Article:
—Frederick B. Essig is Associate Professor Emeritus at the University of South Florida, author of Plant Life: A Brief History.

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‘While it can be hard to see the forest for the trees, trees and the forests they create are fascinating and important for a host of reasons. Tree stems contain lignin, which provides strength to the wood. Lignin allows tree trunks to withstand the enormous tensions required to pull water from soils up to the leaves, which are often tens of meters in the air so they can reach the light needed to fix CO2 (and simultaneously shade out nearby, shorter trees). But the strength of wood also makes it a perfect building material for humans: global exports of forestry-based products were worth $246 billion U.S. dollars in 2013. And while from a tree’s perspective, stems transport water to enable tiny stomatal pores on the leaf surface to open, letting CO2 in at the inevitable cost of water loss from the cells inside the leaf, the cycling of water through forest systems helps provide clean drinking water (and reduces water treatment costs!) for human users downstream. So, while studying how trees function is fascinating in its own right, it’s also in our own selfish interest to promote research in tree physiology.’

—Danielle Way is Assistant Professor of Biology at Western University, Canada, editor of Tree Physiology, and author of a number of articles includinTree phenology responses to warming: spring forward, fall back?

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‘Plants sustain all life on this planet: they give us oxygen, food, water, shelter, and endless sources of beauty and delight in an extraordinary diversity ranging from tiny wolffia to 300 feet-high redwood trees. Wander in a forest in spring time breathing in the scent of a thousand bluebells, listening to the wind in the tree-tops, feeling the softness of moss underfoot, and catching glimpses of all the wildlife that live there, and you start to understand and appreciate the true fascination of plants, the backdrop to the world that we take for granted, but without which life as we know it would be impossible.’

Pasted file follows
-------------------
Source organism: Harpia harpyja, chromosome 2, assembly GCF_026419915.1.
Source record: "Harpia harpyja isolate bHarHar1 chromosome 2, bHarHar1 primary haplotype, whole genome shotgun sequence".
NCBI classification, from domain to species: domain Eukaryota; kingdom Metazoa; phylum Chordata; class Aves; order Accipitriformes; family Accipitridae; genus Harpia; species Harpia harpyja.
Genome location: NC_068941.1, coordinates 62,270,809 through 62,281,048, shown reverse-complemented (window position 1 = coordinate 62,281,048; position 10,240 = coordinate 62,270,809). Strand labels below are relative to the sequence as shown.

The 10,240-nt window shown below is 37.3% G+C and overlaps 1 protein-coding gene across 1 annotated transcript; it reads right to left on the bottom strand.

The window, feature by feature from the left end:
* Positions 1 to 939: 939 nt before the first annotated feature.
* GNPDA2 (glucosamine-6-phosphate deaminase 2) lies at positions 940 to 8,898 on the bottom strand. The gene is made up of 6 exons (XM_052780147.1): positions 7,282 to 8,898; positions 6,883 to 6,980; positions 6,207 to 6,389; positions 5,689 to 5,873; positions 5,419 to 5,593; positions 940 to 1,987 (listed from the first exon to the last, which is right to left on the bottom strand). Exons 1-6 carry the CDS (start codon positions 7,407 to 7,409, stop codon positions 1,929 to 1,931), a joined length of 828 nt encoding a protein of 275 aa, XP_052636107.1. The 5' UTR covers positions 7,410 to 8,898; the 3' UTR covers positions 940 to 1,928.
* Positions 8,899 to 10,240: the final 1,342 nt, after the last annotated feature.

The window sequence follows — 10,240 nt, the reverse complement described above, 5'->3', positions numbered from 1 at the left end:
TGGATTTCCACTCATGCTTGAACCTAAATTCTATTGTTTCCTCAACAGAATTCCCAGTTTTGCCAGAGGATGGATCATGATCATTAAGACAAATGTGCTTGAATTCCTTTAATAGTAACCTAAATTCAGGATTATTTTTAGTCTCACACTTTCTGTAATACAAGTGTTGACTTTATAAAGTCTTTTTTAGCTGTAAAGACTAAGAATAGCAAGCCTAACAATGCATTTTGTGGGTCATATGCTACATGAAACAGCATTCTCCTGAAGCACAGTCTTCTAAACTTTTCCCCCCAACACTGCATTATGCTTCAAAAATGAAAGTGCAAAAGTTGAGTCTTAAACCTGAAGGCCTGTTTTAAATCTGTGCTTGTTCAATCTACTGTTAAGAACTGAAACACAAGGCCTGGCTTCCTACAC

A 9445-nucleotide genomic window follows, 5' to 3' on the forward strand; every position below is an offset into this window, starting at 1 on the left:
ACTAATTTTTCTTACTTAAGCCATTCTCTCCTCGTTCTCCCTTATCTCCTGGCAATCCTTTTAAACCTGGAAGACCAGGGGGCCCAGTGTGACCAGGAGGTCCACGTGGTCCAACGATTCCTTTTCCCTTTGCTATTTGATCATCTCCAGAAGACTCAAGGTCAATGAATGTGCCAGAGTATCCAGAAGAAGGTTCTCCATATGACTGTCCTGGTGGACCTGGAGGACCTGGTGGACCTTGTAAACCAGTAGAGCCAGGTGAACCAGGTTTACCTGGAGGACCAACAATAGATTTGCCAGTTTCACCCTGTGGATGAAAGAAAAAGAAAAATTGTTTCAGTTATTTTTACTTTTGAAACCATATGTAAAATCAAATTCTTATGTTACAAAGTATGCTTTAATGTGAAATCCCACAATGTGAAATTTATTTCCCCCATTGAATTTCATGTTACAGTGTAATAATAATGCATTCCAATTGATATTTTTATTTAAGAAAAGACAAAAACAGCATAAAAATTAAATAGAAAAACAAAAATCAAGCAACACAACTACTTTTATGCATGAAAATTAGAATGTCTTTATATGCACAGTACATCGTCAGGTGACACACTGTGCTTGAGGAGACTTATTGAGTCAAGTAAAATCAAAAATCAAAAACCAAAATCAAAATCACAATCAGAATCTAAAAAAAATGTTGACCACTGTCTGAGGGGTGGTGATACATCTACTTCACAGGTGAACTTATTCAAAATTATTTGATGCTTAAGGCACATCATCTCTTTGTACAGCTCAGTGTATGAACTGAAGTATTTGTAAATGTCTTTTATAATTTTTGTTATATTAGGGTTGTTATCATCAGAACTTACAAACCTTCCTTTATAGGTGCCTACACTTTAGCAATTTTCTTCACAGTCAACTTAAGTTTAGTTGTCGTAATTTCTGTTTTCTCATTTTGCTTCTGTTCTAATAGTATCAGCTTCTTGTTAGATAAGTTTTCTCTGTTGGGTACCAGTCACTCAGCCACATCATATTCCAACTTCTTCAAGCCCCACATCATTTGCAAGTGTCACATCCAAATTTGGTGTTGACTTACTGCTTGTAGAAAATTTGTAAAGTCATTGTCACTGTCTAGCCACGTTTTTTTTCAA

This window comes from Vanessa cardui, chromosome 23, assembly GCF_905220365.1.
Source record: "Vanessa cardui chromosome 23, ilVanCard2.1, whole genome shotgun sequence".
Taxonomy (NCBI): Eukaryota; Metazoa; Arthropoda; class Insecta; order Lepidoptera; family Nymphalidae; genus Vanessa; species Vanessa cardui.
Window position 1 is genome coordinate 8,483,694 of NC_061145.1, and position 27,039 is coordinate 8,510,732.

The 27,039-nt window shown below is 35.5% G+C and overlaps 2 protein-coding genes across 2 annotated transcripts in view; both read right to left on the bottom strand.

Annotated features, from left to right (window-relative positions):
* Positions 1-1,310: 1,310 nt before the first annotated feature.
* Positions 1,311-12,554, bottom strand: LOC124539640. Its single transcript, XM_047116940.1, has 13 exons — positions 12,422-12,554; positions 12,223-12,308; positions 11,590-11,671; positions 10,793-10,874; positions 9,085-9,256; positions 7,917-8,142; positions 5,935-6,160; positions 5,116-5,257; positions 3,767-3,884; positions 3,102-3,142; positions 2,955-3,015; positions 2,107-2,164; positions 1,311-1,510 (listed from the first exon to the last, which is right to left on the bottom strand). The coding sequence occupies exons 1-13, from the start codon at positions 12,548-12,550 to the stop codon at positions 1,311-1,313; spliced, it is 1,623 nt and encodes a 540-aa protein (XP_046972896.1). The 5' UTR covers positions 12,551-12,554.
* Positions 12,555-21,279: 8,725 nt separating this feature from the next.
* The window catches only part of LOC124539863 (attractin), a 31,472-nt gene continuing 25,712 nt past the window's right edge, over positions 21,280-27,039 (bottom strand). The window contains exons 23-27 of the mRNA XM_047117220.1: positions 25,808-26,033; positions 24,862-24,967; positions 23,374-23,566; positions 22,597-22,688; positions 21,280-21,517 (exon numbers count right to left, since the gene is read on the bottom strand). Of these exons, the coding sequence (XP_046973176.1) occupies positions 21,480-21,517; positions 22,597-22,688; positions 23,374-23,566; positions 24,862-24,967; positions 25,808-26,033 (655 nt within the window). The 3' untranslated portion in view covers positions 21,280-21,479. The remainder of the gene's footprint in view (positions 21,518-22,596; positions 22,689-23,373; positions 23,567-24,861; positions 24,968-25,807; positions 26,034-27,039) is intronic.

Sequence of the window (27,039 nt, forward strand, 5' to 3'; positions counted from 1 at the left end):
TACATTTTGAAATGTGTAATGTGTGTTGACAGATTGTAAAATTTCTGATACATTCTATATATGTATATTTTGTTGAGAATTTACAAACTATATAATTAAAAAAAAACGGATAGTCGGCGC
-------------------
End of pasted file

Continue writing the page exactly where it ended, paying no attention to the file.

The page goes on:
—Lucy Nash is Assistant Commissioning Editor for Biology and is inspired by such iconic bluebell woods (and books about woods) as Wytham Woods.

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Why do you think plants are fascinating? Let us know using the comments below.

Image Credit: “Photo of a field of oilseed rape canola by rotofrank.” Used with permission.

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  1. […] late. It was late in the evening of May 18th and I saw an Annals of Botany Facebook post from the Oxford University Press blog about Fascinating of Plants Day. Apparently many others knew about it, as #FoPD yielded a plethora […]